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Manfred Füllsack: Neighborhoods and Social Security
Neighborhoods and Social Security
(p. 151 – 164)

Manfred Füllsack

Neighborhoods and Social Security
An Agent-based Experiment on the Emergence of Common Goods

PDF, 14 pages

The paper investigates the emergence and probability of cooperation in repeated common-good-games in different network topologies. A multi-agent model is presented with agents interpreted as regularly and precariously employed workers which contribute with different probabilities to the common good of an income maintenance system. Agents memorize success and failure of investments and change probabilities in regard to their experiences. Differently structured neighborhoods, analytically seized in form of network topologies, support and constrain probability dynamics. Results indicate that the conditions supporting the emergence of cooperation might be sub-optimal for the maintenance of cooperation and vice versa.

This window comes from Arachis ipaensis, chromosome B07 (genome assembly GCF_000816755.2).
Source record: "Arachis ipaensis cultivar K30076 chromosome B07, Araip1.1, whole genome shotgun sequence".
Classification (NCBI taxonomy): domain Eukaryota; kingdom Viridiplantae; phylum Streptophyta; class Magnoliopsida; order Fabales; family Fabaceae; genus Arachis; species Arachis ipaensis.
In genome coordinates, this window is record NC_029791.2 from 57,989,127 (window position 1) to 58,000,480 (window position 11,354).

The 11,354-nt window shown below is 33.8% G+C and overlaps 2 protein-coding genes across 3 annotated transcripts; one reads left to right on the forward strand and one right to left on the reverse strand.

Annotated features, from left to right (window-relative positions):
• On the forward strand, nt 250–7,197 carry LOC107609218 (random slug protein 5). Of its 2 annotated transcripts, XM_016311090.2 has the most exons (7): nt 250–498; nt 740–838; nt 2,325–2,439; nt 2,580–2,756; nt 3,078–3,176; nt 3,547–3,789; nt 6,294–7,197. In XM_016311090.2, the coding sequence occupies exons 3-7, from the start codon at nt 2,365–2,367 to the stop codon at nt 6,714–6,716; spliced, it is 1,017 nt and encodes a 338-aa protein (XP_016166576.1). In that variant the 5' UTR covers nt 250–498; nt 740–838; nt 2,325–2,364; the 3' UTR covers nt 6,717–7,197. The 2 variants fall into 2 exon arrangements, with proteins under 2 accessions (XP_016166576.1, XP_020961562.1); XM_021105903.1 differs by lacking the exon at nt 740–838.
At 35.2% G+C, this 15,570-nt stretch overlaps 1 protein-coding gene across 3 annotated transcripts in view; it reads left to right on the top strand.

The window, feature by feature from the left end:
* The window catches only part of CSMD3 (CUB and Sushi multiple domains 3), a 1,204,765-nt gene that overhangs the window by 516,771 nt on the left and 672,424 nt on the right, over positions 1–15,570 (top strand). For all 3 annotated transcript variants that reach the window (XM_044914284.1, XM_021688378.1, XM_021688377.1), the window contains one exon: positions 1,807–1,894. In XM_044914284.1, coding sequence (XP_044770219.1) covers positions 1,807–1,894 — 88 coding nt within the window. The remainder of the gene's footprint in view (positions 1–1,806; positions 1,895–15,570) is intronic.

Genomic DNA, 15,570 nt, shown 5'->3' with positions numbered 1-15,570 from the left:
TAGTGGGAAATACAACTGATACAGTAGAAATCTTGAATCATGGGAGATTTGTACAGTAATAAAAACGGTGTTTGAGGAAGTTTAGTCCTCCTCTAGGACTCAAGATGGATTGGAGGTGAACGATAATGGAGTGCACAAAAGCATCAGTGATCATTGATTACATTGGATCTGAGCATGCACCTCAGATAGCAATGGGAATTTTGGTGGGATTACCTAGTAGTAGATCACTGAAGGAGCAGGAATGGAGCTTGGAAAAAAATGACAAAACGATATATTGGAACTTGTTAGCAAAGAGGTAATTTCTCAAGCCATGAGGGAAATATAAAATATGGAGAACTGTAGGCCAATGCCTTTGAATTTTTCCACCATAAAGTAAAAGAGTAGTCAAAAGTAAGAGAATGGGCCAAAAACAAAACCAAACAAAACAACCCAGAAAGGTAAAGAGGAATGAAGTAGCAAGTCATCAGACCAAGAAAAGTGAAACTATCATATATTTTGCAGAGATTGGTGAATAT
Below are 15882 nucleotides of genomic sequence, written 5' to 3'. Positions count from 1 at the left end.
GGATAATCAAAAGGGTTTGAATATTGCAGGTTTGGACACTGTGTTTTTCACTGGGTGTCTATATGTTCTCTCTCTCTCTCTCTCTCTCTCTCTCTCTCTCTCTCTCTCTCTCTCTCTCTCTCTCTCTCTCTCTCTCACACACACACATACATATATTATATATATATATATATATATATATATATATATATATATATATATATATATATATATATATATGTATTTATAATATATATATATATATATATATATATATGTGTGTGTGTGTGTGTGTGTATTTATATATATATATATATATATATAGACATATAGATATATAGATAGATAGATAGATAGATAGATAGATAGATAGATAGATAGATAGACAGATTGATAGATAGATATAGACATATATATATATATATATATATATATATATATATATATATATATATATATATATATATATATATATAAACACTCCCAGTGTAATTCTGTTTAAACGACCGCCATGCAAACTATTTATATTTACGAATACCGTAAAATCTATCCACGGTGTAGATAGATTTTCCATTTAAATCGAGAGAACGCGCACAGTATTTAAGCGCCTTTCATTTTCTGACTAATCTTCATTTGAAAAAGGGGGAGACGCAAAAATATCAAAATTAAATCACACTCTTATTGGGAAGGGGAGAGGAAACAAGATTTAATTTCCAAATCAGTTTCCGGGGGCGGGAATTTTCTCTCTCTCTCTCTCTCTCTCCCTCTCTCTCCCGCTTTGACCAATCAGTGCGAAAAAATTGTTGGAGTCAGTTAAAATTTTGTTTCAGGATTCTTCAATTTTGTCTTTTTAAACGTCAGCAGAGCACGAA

• swarm model
  • urbanism
  • media technique
  • networks
  • biology
  • history of science
  • modeling
  • simulation
  • sociology
  • mathematics
  • two cultures
  • game theory
  • algorithms

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Tobias Harks (ed.), Sebastian Vehlken (ed.): Neighborhood Technologies

Neighborhood Technologies expands upon sociologist Thomas Schelling’s wellknown study of segregation in major American cities, using this classic work as the basis for a new way of researching social networks across disciplines. Up to now, research has focused on macrolevel behaviors that, together, form rigid systems of neighborhood relations. But can neighborhoods, conversely, affect larger, global dynamics? This volume introduces the concept of “neighborhood technologies” as a model for intermediate, or meso-level, research into the links between local agents and neighborhood relations. Bridging the sciences and humanities, Tobias Harks and Sebastian Vehlken have assembled a group of contributors
who are either natural scientists with an interest in interdisciplinary research or tech-savvy humanists. With insights into computer science, mathematics, sociology, media and cultural studies, theater studies, and architecture, the book will inform new research.